Understanding Your Rights When It Comes to Offshore Injury Claims

Understanding your rights when it comes to offshore injury claims is essential. Not only will you need to know the time limit to file a claim, but you will also need to understand what you are entitled to. Depending on the accident that took place, you could be able to receive maintenance and cure benefits under the Jones Act.

Reporting the Accident

Getting in the know can be hard to do on a dime in an offshore setting. It may be prudent to hire a legal team with a thorough understanding of offshore law and regulations, particularly regarding employee safety. There are also several state and federal statutes of limitations to consider. A comprehensive insurance plan is also essential as it can cover various expenses, including medical bills. A lawyer can also advise you on the best action after an accident. Getting a legal team on your side will help ensure you receive the compensation you are owed.

If you have been harmed in an offshore accident, consider contacting a legal team with marine law knowledge, such as naylorlaw.com. This can be expensive, as vessel owners have a vested interest in protecting their bottom line. Fortunately, an excellent legal team can offer several free consultations. The most important thing to do is to get as much information as possible about your rights and responsibilities before the first meeting.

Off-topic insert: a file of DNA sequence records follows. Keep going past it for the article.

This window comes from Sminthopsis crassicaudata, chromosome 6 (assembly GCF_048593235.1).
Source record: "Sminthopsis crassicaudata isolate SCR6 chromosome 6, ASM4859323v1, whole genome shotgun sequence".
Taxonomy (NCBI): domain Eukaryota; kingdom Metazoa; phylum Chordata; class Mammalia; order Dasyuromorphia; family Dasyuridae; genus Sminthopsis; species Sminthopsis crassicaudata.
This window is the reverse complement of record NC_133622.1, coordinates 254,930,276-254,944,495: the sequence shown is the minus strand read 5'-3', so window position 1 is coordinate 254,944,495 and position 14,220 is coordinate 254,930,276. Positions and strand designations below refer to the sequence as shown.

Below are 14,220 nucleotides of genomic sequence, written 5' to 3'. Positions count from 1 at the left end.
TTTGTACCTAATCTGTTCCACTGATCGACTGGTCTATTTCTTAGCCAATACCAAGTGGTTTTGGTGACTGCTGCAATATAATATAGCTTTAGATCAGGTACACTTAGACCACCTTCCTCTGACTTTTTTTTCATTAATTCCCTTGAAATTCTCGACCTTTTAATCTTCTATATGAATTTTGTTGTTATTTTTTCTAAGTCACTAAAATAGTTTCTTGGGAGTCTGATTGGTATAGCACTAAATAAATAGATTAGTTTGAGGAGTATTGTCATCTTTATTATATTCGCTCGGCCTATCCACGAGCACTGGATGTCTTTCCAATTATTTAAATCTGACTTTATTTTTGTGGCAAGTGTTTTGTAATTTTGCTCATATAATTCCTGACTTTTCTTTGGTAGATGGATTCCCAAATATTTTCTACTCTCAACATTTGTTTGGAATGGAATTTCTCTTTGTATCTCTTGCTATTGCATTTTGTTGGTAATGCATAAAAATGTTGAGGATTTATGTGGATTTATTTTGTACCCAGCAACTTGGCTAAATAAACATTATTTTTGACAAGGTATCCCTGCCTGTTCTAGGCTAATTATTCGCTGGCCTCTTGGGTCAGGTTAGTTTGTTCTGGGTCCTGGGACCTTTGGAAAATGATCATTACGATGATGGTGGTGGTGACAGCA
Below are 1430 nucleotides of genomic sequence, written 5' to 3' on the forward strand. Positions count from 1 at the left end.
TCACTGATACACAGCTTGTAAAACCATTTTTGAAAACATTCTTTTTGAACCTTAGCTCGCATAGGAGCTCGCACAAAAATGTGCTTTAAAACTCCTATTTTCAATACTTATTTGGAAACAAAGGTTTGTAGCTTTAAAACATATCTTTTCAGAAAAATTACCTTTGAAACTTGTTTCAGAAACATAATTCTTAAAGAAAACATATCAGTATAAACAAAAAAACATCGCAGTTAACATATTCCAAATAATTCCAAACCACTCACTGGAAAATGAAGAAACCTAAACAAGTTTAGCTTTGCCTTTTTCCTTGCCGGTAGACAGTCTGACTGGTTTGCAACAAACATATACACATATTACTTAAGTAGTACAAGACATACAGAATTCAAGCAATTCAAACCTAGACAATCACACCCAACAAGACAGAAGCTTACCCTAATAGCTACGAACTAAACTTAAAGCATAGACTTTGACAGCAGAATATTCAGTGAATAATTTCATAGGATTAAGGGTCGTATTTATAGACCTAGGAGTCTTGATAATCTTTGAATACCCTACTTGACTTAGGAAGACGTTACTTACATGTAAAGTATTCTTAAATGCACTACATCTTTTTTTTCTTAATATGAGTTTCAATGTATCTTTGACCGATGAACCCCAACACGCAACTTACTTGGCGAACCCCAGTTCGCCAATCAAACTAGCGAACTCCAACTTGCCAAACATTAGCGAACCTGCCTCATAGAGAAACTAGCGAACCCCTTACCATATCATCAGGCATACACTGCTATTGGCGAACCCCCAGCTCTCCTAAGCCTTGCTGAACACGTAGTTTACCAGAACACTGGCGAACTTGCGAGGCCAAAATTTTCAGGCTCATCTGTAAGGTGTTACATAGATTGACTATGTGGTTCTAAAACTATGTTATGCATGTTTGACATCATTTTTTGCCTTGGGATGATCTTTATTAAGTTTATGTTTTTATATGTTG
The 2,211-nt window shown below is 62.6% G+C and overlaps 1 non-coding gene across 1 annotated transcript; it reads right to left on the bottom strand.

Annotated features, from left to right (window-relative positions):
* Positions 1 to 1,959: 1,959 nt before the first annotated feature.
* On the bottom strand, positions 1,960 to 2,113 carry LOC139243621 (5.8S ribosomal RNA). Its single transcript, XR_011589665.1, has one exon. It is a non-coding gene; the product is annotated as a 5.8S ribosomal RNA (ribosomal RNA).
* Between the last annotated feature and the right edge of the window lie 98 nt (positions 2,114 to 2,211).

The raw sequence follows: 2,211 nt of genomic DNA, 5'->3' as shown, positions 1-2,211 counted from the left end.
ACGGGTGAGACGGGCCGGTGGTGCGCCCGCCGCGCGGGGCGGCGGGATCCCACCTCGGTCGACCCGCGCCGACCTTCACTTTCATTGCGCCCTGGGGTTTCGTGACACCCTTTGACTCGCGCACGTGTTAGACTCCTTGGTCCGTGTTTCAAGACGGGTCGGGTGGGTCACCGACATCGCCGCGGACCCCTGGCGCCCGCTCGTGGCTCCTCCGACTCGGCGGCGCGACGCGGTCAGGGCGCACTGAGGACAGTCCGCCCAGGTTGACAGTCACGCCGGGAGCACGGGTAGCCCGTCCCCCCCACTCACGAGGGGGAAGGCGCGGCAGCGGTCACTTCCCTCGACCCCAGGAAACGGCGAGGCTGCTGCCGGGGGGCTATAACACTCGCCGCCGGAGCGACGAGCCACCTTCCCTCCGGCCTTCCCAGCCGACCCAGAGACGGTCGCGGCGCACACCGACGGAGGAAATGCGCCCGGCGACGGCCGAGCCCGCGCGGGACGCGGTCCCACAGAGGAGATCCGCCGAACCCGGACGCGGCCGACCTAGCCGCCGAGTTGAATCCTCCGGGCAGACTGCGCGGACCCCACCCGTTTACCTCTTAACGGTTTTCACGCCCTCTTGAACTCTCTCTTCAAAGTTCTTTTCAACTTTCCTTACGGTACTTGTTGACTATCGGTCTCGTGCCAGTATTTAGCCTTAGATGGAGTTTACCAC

Injured Workers can Sue for Maintenance and Cure Under the Jones Act.

If you’ve been injured while working on a ship or barge, you may be entitled to compensation through the Jones Act. Getting legal advice right away if you’ve been in a maritime accident is essential.

The Jones Act is a federal statute that applies to seamen and offshore workers. It requires employers to provide maintenance to injured workers until they’re healed. Maintenance benefits can be used to pay for living expenses and medical care.

Seamen have been protected by maintenance and cure rights for hundreds of years. A seaman can sue for medical treatment and lost wages resulting from their work-related injury. However, it’s essential to understand that this is not an unlimited right.

To be successful, a plaintiff must prove that another party’s negligence caused the injury. Proving negligence takes work. Maritime law may also allow a plaintiff to recover from pain and suffering.

Three-year Time Limit to File a Claim.

It is essential to file your injury claim before the three-year time limit expires. If you don’t, you will have lost your right to seek compensation. You also lose negotiating leverage. 

The three-year time limit to file an injury claim is based on the date of the accident, and it will continue to count down until you have filed your lawsuit. However, if you wait too long, the defendant may have the option of filing a motion to dismiss your claim. Several factors can affect the length of the time limit.

Most personal injury claims have a three-year time limit. But there are some exceptions. Minors have a longer time limit than adults. They are tolled until they reach the age of 18, and they have a shorter time limit than other injured people.

Some notable exceptions to the three-year time limit for personal injury include intentional acts. In these cases, someone causes another person to have a physical or emotional injury on purpose. Examples of intentional torts include defamation, false imprisonment, and assault.

 

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